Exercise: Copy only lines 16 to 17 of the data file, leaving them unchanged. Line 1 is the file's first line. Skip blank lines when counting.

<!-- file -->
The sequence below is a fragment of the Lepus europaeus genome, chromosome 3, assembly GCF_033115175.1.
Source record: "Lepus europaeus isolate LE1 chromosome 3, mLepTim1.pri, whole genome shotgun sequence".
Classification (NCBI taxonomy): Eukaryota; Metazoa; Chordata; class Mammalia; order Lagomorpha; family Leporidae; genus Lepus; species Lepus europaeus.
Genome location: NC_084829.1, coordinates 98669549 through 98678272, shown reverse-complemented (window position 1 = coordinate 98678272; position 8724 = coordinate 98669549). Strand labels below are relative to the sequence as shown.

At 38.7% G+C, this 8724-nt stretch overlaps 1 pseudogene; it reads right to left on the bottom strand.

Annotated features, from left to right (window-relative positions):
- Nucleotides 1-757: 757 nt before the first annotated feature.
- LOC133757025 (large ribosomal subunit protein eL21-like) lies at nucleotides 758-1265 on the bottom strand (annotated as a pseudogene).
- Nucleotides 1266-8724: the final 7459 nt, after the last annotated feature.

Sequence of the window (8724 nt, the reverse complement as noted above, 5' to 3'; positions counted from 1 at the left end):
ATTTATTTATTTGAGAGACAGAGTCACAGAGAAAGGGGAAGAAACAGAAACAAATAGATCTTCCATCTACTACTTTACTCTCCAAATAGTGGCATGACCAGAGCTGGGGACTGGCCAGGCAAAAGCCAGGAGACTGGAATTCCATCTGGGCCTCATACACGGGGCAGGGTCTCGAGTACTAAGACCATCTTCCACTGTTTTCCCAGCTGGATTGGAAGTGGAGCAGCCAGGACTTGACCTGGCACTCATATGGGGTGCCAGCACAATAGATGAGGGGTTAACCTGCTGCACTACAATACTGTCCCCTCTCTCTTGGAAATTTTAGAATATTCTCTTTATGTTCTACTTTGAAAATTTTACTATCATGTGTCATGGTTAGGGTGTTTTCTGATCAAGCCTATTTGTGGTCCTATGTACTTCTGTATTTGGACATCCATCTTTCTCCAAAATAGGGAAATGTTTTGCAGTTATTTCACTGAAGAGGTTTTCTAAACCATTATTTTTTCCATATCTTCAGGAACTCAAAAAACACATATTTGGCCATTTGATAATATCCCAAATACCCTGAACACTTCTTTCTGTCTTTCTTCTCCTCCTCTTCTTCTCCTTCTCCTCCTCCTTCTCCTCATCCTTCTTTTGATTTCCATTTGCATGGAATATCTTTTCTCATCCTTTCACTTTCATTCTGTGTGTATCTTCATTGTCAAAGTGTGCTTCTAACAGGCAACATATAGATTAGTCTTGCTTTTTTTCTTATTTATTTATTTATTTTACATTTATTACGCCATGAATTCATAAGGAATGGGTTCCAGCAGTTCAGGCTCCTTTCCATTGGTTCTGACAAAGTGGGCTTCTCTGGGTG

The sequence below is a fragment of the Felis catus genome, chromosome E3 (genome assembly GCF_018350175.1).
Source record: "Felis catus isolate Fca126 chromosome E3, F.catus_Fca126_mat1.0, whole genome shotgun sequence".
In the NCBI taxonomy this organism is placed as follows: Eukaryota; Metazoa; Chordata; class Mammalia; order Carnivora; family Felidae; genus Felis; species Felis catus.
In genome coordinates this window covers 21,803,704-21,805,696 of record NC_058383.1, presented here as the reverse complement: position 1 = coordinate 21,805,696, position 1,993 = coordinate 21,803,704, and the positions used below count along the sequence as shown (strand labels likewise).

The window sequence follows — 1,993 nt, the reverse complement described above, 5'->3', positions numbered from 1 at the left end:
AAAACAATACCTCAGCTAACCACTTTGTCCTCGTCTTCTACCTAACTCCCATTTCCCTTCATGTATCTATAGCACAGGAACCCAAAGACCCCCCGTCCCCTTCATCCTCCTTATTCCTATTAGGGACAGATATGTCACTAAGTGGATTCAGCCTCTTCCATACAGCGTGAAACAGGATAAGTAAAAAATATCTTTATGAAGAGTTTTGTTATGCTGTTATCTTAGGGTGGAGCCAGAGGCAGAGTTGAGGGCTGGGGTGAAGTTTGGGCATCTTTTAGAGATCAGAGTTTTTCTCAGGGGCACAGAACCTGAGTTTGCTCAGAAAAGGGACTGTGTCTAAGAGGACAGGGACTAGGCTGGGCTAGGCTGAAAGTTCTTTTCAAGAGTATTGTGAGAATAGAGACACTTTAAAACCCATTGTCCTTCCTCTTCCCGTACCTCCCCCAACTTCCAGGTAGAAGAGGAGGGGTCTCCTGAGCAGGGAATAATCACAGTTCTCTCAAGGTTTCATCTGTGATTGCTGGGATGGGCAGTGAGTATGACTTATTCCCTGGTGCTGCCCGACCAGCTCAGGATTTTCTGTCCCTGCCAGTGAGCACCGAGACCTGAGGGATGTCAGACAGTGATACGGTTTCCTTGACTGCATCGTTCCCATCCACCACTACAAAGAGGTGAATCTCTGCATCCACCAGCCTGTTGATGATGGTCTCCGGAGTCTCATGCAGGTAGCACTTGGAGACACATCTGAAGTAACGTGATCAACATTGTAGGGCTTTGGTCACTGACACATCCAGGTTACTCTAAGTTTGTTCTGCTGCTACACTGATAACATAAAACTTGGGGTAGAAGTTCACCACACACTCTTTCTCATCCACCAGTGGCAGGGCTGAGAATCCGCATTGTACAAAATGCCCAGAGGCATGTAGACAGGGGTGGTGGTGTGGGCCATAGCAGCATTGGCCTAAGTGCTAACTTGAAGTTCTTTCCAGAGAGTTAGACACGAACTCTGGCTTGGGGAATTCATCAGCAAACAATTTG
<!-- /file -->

The window sequence follows — 1,993 nt, the reverse complement described above, 5'->3', positions numbered from 1 at the left end:
AAAACAATACCTCAGCTAACCACTTTGTCCTCGTCTTCTACCTAACTCCCATTTCCCTTCATGTATCTATAGCACAGGAACCCAAAGACCCCCCGTCCCCTTCATCCTCCTTATTCCTATTAGGGACAGATATGTCACTAAGTGGATTCAGCCTCTTCCATACAGCGTGAAACAGGATAAGTAAAAAATATCTTTATGAAGAGTTTTGTTATGCTGTTATCTTAGGGTGGAGCCAGAGGCAGAGTTGAGGGCTGGGGTGAAGTTTGGGCATCTTTTAGAGATCAGAGTTTTTCTCAGGGGCACAGAACCTGAGTTTGCTCAGAAAAGGGACTGTGTCTAAGAGGACAGGGACTAGGCTGGGCTAGGCTGAAAGTTCTTTTCAAGAGTATTGTGAGAATAGAGACACTTTAAAACCCATTGTCCTTCCTCTTCCCGTACCTCCCCCAACTTCCAGGTAGAAGAGGAGGGGTCTCCTGAGCAGGGAATAATCACAGTTCTCTCAAGGTTTCATCTGTGATTGCTGGGATGGGCAGTGAGTATGACTTATTCCCTGGTGCTGCCCGACCAGCTCAGGATTTTCTGTCCCTGCCAGTGAGCACCGAGACCTGAGGGATGTCAGACAGTGATACGGTTTCCTTGACTGCATCGTTCCCATCCACCACTACAAAGAGGTGAATCTCTGCATCCACCAGCCTGTTGATGATGGTCTCCGGAGTCTCATGCAGGTAGCACTTGGAGACACATCTGAAGTAACGTGATCAACATTGTAGGGCTTTGGTCACTGACACATCCAGGTTACTCTAAGTTTGTTCTGCTGCTACACTGATAACATAAAACTTGGGGTAGAAGTTCACCACACACTCTTTCTCATCCACCAGTGGCAGGGCTGAGAATCCGCATTGTACAAAATGCCCAGAGGCATGTAGACAGGGGTGGTGGTGTGGGCCATAGCAGCATTGGCCTAAGTGCTAACTTGAAGTTCTTTCCAGAGAGTTAGACACGAACTCTGGCTTGGGGAATTCATCAGCAAACAATTTG